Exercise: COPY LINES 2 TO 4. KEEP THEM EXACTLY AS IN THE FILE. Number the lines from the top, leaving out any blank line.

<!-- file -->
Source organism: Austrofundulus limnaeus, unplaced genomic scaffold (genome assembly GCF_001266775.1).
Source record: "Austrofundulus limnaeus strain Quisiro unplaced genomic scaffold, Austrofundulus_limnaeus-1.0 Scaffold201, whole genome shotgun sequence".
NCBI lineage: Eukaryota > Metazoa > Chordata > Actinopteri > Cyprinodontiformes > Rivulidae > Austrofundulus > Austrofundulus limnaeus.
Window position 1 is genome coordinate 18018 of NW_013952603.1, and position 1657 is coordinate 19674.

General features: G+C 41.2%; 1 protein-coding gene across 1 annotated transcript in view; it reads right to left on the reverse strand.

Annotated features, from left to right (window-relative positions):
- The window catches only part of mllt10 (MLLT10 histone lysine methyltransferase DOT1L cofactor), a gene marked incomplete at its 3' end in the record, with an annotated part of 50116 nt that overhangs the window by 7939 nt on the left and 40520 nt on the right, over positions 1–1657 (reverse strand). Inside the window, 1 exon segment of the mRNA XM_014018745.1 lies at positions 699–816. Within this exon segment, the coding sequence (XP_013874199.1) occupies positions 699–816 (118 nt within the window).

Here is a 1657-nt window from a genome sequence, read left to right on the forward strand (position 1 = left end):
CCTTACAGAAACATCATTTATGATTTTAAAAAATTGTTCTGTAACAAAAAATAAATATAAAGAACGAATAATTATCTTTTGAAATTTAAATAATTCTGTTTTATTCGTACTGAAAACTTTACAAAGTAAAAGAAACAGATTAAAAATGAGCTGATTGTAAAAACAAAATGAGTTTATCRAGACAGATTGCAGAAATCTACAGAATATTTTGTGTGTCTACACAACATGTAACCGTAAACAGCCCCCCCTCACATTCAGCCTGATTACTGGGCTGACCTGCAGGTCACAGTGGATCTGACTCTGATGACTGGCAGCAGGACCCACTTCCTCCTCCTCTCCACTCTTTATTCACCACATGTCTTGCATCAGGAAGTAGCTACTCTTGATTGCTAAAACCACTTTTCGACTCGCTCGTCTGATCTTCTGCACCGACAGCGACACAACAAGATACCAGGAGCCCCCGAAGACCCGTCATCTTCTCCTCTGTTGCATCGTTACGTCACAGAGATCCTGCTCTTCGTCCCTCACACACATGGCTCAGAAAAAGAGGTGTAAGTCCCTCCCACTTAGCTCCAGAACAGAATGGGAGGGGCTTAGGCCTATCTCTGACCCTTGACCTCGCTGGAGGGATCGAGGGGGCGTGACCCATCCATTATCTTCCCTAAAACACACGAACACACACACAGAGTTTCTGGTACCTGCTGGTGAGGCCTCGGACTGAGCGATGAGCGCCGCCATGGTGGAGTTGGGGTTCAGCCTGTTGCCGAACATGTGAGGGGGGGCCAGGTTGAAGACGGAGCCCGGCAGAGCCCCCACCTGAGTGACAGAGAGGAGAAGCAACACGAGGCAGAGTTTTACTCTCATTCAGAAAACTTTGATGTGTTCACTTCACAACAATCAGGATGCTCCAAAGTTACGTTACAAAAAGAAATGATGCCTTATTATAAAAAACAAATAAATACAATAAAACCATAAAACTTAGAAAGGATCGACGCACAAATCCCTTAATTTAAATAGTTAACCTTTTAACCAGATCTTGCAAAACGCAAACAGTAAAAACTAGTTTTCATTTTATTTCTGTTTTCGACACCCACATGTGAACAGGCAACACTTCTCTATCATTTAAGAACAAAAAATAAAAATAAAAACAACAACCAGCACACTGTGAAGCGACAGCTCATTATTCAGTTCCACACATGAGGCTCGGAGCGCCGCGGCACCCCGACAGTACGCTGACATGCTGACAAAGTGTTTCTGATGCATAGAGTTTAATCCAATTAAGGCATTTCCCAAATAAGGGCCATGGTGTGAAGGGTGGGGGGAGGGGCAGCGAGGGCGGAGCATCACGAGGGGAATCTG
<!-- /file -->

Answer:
Source record: "Austrofundulus limnaeus strain Quisiro unplaced genomic scaffold, Austrofundulus_limnaeus-1.0 Scaffold201, whole genome shotgun sequence".
NCBI lineage: Eukaryota > Metazoa > Chordata > Actinopteri > Cyprinodontiformes > Rivulidae > Austrofundulus > Austrofundulus limnaeus.
Window position 1 is genome coordinate 18018 of NW_013952603.1, and position 1657 is coordinate 19674.